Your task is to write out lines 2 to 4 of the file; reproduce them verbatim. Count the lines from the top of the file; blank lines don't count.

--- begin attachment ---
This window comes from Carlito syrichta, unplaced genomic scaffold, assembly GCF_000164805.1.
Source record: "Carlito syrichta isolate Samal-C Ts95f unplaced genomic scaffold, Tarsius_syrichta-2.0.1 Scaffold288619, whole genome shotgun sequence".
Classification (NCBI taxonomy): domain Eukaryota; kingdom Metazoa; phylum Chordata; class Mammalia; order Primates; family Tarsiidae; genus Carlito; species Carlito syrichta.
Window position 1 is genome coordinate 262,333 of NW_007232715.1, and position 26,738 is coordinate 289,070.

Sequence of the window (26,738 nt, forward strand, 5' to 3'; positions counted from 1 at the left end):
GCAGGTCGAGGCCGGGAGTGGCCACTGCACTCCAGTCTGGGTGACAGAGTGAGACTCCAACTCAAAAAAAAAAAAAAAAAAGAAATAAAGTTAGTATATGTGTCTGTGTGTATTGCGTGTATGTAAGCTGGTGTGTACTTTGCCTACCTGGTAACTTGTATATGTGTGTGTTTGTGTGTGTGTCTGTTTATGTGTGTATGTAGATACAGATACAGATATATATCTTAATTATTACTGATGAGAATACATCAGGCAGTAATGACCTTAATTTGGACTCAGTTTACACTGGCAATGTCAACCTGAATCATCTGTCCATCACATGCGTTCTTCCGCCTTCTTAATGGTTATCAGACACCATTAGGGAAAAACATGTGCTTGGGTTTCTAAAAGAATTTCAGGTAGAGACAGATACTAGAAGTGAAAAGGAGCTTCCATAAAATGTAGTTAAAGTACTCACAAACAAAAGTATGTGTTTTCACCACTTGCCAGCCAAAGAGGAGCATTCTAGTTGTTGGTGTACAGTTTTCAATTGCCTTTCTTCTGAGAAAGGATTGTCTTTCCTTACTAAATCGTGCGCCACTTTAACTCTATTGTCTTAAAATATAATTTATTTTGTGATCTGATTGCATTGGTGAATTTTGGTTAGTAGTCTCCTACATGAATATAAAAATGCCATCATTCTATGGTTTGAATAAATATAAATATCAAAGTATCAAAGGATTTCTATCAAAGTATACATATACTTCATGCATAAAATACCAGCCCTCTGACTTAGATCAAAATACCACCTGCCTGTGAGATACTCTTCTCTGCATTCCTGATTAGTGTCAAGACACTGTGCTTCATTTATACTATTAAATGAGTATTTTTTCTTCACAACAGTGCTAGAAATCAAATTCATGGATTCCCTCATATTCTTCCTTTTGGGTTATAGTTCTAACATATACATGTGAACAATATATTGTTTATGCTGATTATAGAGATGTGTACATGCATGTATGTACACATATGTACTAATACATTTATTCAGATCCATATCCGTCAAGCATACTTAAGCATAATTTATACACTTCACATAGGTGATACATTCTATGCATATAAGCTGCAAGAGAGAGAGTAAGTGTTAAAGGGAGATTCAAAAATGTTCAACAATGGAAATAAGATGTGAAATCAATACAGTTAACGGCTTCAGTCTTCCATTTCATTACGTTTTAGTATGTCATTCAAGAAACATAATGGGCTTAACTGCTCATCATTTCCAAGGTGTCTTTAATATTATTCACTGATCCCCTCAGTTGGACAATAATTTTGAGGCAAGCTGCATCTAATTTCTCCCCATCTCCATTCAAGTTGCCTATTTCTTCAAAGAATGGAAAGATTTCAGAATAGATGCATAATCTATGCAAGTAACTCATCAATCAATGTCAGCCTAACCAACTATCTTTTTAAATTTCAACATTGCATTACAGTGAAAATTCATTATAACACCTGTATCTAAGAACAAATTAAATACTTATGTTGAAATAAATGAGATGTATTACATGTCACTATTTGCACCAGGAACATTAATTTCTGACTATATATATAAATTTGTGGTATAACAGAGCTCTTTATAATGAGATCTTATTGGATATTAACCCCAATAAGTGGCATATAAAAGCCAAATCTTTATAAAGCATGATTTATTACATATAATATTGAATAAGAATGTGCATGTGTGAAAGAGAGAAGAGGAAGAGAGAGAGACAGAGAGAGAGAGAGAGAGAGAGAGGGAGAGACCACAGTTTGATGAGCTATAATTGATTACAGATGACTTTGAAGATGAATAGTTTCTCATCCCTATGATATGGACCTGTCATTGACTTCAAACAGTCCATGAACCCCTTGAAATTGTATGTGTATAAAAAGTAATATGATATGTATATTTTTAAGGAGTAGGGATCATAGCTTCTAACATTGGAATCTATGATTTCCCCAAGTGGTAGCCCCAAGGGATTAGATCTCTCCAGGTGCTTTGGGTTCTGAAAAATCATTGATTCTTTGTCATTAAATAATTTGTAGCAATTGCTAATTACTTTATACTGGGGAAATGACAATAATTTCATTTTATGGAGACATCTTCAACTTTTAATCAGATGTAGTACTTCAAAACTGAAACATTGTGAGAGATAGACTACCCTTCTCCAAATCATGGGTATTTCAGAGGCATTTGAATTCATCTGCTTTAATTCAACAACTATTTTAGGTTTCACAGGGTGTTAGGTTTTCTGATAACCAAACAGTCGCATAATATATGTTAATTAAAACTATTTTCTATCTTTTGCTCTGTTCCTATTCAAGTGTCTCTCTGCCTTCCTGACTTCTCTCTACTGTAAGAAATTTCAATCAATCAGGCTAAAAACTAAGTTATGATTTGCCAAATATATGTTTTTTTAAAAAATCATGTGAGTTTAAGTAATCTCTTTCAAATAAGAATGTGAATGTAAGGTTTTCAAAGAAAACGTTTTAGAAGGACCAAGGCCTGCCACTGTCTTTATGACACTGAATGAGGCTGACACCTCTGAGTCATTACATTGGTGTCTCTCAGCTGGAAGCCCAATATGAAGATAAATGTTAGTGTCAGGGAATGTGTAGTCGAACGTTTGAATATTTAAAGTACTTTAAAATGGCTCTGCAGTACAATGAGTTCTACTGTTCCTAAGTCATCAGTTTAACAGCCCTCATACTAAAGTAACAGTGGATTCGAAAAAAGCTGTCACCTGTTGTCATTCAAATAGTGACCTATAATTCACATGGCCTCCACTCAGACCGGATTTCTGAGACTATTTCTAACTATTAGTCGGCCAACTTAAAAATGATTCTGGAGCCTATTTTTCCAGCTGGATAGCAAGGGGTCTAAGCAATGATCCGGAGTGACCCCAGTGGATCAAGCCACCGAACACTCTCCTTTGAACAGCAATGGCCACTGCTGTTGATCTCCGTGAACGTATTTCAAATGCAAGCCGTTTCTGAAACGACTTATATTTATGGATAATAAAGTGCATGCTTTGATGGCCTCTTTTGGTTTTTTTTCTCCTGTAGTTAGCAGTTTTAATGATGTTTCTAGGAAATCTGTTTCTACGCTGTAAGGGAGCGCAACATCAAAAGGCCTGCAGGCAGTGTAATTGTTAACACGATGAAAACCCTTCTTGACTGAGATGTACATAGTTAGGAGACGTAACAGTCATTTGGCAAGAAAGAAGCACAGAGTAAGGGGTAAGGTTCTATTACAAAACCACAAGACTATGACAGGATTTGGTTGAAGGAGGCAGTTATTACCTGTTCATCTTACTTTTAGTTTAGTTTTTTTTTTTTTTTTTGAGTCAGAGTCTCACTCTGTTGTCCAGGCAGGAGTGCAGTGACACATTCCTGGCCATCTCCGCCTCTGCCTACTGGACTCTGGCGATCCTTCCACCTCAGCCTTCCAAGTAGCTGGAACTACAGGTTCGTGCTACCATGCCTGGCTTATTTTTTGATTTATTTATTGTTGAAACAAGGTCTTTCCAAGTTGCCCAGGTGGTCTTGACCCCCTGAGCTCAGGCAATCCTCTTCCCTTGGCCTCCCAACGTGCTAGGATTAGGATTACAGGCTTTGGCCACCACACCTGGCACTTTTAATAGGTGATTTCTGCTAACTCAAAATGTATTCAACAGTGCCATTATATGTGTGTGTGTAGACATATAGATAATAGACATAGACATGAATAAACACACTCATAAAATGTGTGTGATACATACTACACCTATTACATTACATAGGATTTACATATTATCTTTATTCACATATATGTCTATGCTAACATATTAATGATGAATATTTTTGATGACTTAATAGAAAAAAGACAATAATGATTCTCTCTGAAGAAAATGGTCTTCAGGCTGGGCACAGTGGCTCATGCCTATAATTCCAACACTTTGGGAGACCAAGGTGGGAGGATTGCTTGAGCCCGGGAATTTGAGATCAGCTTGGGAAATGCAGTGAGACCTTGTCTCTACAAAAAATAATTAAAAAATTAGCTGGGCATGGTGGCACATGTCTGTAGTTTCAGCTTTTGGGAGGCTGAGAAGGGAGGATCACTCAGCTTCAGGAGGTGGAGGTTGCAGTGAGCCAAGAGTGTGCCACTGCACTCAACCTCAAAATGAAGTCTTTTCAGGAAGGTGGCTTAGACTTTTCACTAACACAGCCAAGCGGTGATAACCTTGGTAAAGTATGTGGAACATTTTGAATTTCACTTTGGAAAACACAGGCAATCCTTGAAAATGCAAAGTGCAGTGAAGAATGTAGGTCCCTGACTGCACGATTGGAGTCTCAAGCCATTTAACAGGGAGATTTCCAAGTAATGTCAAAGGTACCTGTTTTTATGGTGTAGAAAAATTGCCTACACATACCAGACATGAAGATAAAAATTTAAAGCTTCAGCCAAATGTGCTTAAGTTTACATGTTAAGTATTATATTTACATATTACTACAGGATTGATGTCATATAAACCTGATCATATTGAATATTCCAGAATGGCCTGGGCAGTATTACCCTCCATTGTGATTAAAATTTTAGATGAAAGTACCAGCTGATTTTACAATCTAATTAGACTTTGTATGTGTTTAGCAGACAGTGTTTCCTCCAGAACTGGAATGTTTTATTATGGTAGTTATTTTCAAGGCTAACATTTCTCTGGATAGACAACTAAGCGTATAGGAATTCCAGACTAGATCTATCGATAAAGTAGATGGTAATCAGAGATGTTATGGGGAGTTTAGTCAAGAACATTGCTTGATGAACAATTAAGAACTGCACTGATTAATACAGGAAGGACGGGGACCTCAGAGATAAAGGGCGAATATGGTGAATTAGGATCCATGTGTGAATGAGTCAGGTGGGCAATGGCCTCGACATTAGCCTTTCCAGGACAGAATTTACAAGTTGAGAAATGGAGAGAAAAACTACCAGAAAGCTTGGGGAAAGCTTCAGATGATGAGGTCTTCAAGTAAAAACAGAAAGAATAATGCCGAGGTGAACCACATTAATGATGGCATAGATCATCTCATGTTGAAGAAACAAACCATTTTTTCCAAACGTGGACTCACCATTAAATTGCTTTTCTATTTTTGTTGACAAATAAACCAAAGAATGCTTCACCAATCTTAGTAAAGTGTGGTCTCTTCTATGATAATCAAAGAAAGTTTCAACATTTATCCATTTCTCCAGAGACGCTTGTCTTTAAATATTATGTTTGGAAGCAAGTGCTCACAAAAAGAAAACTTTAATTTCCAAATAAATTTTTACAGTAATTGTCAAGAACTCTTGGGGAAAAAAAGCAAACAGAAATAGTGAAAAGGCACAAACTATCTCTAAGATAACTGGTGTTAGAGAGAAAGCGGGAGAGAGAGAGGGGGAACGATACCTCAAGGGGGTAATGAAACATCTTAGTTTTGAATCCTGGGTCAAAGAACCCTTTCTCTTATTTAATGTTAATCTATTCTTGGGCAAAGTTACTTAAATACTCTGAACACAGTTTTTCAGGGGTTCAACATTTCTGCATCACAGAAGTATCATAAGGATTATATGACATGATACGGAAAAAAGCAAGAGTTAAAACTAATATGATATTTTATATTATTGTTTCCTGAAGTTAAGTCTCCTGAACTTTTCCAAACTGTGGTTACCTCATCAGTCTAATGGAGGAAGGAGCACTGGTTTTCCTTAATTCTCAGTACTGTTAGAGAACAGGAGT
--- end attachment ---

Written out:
Source record: "Carlito syrichta isolate Samal-C Ts95f unplaced genomic scaffold, Tarsius_syrichta-2.0.1 Scaffold288619, whole genome shotgun sequence".
Classification (NCBI taxonomy): domain Eukaryota; kingdom Metazoa; phylum Chordata; class Mammalia; order Primates; family Tarsiidae; genus Carlito; species Carlito syrichta.
Window position 1 is genome coordinate 262,333 of NW_007232715.1, and position 26,738 is coordinate 289,070.